I am writing the first draft of Cold Spring Fire. It is going well and I am thinking about themes. One element I have focused on recently is…well…the one that is really in every story: the human condition. A tag line line of Cold Spring Fire has always been a story of the devil we love. It is about two women struggling with their past and present; the demons that have followed them due to the choices they’ve made as well as their upbringings.
So I have been thinking a lot about sin, guilt, desire and destruction. This year, in writing my speech for graduation, I considered the many lessons of the literature I teach. At first, I was thinking many characters often show us what not to do, and surely that is true on the one hand. But, the idea that we must completely avoid the pitfalls of passion, obsession, foolishness, despair and destruction in order to be happy, struck me as fallacy.
Sure, we don’t want to cause harm, and we want to be as good as we can be, but the human condition gets us every time. What is the human condition anyway? Well, I think it can be boiled down to two broad subjects – the two events that drive our beings in all ranges of emotions. Sex and death. Now sex may seem base, but understand that it is the driving force behind romantic love. It is a chemical reaction in the brain intended to drive us to procreate. This causes all sorts of good things and bad things in our lives. It is a powerful drive and yes, we do have institutions and morals to keep it in check rather than becoming a complete mess all the time. But people sure do find ways to make a mess of it anyway. So, sex leads to babies, leads to families, leads to the real love, the one that has nothing to do with sex - except it does, because that is where it started in our brains.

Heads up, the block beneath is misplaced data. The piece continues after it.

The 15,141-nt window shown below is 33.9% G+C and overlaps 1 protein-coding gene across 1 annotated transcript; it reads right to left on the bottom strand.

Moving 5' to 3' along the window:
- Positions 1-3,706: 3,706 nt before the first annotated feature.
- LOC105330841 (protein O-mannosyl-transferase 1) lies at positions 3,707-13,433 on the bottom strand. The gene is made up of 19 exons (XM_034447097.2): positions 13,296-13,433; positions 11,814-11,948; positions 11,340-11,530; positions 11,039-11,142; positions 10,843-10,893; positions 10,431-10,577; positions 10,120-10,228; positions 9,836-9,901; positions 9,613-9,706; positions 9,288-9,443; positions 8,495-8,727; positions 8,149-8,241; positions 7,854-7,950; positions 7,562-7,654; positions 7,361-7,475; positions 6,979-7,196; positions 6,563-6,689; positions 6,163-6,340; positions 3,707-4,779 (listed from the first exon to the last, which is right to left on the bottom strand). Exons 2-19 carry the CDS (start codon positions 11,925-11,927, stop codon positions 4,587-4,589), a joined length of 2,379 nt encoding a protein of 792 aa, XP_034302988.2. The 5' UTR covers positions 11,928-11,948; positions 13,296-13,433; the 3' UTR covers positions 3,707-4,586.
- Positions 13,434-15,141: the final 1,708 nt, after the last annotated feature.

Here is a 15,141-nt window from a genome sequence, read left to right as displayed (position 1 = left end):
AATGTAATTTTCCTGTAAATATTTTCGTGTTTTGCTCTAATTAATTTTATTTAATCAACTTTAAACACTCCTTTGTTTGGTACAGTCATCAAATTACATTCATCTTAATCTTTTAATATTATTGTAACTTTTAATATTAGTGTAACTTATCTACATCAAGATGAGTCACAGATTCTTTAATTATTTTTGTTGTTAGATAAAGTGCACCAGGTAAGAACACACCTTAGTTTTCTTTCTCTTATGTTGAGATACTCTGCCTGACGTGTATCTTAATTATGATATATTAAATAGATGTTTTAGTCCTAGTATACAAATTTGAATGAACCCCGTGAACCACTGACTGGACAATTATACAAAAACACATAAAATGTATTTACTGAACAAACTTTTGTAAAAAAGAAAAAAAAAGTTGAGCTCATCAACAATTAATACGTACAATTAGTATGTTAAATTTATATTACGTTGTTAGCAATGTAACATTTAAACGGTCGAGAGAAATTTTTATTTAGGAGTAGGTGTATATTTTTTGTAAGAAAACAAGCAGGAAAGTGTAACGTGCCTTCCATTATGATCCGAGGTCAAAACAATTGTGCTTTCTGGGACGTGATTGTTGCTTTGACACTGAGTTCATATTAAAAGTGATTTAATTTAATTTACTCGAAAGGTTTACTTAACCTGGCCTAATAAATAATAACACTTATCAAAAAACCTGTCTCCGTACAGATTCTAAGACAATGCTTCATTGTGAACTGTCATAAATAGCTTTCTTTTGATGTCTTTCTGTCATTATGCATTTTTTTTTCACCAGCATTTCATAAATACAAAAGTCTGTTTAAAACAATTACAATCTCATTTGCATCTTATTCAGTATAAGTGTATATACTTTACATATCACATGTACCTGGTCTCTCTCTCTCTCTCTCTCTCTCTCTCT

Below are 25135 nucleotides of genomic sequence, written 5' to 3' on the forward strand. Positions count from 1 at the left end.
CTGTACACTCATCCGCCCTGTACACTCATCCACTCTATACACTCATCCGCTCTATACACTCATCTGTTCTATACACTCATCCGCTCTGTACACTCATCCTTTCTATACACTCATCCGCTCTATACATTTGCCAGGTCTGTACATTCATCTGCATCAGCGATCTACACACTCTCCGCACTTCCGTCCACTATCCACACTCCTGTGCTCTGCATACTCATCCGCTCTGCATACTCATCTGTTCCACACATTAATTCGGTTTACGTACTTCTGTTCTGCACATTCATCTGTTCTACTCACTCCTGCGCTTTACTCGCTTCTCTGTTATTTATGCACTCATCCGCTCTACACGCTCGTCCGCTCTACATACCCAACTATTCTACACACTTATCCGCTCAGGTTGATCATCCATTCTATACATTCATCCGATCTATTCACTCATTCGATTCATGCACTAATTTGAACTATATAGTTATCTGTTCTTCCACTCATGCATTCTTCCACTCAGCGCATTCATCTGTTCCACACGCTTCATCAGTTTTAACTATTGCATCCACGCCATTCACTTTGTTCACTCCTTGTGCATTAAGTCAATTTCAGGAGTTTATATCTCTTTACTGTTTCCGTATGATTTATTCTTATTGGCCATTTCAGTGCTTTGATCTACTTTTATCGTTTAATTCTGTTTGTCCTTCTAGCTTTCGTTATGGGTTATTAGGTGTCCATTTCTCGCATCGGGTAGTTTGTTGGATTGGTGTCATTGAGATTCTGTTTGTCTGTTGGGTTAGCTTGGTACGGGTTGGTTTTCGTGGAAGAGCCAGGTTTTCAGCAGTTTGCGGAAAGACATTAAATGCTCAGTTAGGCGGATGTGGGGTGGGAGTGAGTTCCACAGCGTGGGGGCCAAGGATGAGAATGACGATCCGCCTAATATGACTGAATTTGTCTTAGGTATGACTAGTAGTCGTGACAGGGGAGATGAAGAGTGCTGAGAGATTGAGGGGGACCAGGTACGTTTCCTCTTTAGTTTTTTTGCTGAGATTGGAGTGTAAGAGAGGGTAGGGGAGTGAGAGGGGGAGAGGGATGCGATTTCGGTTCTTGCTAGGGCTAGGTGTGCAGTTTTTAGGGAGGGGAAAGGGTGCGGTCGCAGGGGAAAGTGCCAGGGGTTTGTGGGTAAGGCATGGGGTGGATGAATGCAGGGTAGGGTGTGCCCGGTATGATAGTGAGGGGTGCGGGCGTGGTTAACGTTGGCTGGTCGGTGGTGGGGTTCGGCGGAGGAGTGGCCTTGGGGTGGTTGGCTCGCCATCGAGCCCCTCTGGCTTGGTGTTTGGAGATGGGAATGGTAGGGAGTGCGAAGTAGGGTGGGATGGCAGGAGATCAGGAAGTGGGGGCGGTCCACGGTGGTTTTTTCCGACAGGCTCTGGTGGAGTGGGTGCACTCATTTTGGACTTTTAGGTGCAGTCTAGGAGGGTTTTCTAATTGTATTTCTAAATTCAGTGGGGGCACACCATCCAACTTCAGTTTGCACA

Death is the other end. Sex creates life and death is the end of it. We are obsessed with it. We watch horror, we buy anti-aging products, we have anxiety, we have religion and thus ideas of the afterlife. Death becomes us.
And so, obsession, passion, foolishness, despair, these are what make up life. These are the bridges, along with happiness and joy of course, that lead us from one end to the other. And while I continue to write, read and think about what makes us human, and the idea that it is not only our base urges, but our ability to examine them and make decisions based on a higher sense of our beings, I still stand up for those emotions that make us flawed. Because drama after all is what makes a good story, whether it is real life or fiction.